DT: What was it like working with G.I.Joe comic book writer Larry Hama?
MV: Larry was about as cold as they come. A very talented guy, but I don't think he ever had a word to say to me beyond the job. He was a stickler for authenticity. I always hated the inking on the books I pencilled because the type of line used on the characters was exactly like the line used on the machinery. When I complained, Larry made it clear that the inker was staying because he knew the equipment.
He probably had a point, but despite the success of the book and royalty money, I was happy to leave the project. True to Marvel form, after I left the book I got a call begging me to crank out an issue because my replacement hadn't come through on deadline. Their carrot on the string was that while they couldn't offer me a bonus for helping me out, there was the royalty. So I do the work, get it in on time, and when the issue comes out it's Russ Heath - who did manage to make the deadline. No one bothered to call and tell me - and the royalty promise was just one more Marvel lie.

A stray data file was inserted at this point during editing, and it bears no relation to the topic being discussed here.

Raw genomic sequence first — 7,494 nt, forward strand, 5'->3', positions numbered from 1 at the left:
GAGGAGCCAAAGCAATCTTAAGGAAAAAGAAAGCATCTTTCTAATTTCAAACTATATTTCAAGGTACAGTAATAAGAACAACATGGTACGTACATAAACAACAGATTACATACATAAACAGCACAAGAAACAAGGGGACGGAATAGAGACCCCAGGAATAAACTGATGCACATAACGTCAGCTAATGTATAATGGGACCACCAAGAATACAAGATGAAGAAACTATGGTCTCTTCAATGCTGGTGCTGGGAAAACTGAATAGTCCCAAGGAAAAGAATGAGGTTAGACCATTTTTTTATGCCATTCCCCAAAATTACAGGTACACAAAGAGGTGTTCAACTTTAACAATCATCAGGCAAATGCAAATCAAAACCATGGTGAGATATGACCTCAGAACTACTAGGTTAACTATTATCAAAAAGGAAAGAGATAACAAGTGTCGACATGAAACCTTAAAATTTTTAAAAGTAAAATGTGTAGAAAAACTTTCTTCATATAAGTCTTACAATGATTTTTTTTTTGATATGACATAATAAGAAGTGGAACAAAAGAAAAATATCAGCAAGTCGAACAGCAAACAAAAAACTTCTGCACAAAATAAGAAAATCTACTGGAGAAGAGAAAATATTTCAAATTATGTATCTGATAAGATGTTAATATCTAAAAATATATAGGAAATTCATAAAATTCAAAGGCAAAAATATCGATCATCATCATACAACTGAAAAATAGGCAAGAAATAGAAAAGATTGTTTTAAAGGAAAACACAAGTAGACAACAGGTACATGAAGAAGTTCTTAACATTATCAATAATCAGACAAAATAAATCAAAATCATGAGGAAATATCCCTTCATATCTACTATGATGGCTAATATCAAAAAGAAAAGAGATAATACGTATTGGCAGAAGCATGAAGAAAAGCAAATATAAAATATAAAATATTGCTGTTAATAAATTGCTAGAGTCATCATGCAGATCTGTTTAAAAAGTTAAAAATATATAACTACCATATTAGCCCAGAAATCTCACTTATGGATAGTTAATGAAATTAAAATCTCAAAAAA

Bon Appétit "BA" LeCarr
DT: You mentioned to me earlier that the character Bon Appétit (from the episode "Raise the Flagg!") was based upon you. A funny parallel to that story is that the faces of the G.I.Joe figures were sometimes based on Hasbro employees. So now I'm curious: did any other staff members at Sunbow insert themselves in the G.I.Joe series? If so, do you recall any examples?